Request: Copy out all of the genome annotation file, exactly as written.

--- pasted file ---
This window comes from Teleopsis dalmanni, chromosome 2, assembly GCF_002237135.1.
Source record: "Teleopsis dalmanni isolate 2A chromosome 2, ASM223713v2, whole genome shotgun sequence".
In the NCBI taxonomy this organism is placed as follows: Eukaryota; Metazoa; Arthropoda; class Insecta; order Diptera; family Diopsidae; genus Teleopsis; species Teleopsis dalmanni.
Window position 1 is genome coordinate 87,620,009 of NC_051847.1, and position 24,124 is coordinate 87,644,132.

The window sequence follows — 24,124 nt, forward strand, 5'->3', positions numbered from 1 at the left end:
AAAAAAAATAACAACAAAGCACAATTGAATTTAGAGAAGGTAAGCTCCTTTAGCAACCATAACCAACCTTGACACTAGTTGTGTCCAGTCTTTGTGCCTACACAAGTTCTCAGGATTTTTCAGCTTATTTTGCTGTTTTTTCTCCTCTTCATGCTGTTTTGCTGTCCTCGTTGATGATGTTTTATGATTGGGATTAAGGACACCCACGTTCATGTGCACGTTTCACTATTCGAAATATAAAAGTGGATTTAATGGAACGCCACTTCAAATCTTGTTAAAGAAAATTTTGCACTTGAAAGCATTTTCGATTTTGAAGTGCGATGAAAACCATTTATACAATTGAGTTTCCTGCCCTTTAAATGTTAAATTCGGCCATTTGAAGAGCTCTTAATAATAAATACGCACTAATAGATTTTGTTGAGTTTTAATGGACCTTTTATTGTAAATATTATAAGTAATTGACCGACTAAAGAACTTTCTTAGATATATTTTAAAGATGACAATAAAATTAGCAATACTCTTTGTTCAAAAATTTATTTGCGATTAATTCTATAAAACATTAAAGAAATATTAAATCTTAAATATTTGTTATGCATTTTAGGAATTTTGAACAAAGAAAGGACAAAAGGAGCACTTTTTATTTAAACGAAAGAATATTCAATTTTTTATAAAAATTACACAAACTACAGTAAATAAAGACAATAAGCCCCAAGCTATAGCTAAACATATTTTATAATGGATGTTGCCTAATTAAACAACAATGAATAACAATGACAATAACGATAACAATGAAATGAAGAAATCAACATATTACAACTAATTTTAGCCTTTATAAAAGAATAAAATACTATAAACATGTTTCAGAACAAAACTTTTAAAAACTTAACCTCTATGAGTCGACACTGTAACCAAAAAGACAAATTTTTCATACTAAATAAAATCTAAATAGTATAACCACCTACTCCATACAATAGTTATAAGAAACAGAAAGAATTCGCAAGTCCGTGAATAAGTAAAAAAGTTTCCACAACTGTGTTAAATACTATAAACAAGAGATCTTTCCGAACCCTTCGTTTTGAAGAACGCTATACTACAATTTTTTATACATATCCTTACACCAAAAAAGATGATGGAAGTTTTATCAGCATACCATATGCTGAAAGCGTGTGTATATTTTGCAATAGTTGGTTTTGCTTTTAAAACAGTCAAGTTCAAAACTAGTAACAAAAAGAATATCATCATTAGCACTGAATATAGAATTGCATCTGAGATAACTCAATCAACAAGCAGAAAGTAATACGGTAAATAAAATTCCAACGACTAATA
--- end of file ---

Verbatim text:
This window comes from Teleopsis dalmanni, chromosome 2, assembly GCF_002237135.1.
Source record: "Teleopsis dalmanni isolate 2A chromosome 2, ASM223713v2, whole genome shotgun sequence".
In the NCBI taxonomy this organism is placed as follows: Eukaryota; Metazoa; Arthropoda; class Insecta; order Diptera; family Diopsidae; genus Teleopsis; species Teleopsis dalmanni.
Window position 1 is genome coordinate 87,620,009 of NC_051847.1, and position 24,124 is coordinate 87,644,132.

The window sequence follows — 24,124 nt, forward strand, 5'->3', positions numbered from 1 at the left end:
AAAAAAAATAACAACAAAGCACAATTGAATTTAGAGAAGGTAAGCTCCTTTAGCAACCATAACCAACCTTGACACTAGTTGTGTCCAGTCTTTGTGCCTACACAAGTTCTCAGGATTTTTCAGCTTATTTTGCTGTTTTTTCTCCTCTTCATGCTGTTTTGCTGTCCTCGTTGATGATGTTTTATGATTGGGATTAAGGACACCCACGTTCATGTGCACGTTTCACTATTCGAAATATAAAAGTGGATTTAATGGAACGCCACTTCAAATCTTGTTAAAGAAAATTTTGCACTTGAAAGCATTTTCGATTTTGAAGTGCGATGAAAACCATTTATACAATTGAGTTTCCTGCCCTTTAAATGTTAAATTCGGCCATTTGAAGAGCTCTTAATAATAAATACGCACTAATAGATTTTGTTGAGTTTTAATGGACCTTTTATTGTAAATATTATAAGTAATTGACCGACTAAAGAACTTTCTTAGATATATTTTAAAGATGACAATAAAATTAGCAATACTCTTTGTTCAAAAATTTATTTGCGATTAATTCTATAAAACATTAAAGAAATATTAAATCTTAAATATTTGTTATGCATTTTAGGAATTTTGAACAAAGAAAGGACAAAAGGAGCACTTTTTATTTAAACGAAAGAATATTCAATTTTTTATAAAAATTACACAAACTACAGTAAATAAAGACAATAAGCCCCAAGCTATAGCTAAACATATTTTATAATGGATGTTGCCTAATTAAACAACAATGAATAACAATGACAATAACGATAACAATGAAATGAAGAAATCAACATATTACAACTAATTTTAGCCTTTATAAAAGAATAAAATACTATAAACATGTTTCAGAACAAAACTTTTAAAAACTTAACCTCTATGAGTCGACACTGTAACCAAAAAGACAAATTTTTCATACTAAATAAAATCTAAATAGTATAACCACCTACTCCATACAATAGTTATAAGAAACAGAAAGAATTCGCAAGTCCGTGAATAAGTAAAAAAGTTTCCACAACTGTGTTAAATACTATAAACAAGAGATCTTTCCGAACCCTTCGTTTTGAAGAACGCTATACTACAATTTTTTATACATATCCTTACACCAAAAAAGATGATGGAAGTTTTATCAGCATACCATATGCTGAAAGCGTGTGTATATTTTGCAATAGTTGGTTTTGCTTTTAAAACAGTCAAGTTCAAAACTAGTAACAAAAAGAATATCATCATTAGCACTGAATATAGAATTGCATCTGAGATAACTCAATCAACAAGCAGAAAGTAATACGGTAAATAAAATTCCAACGACTAATA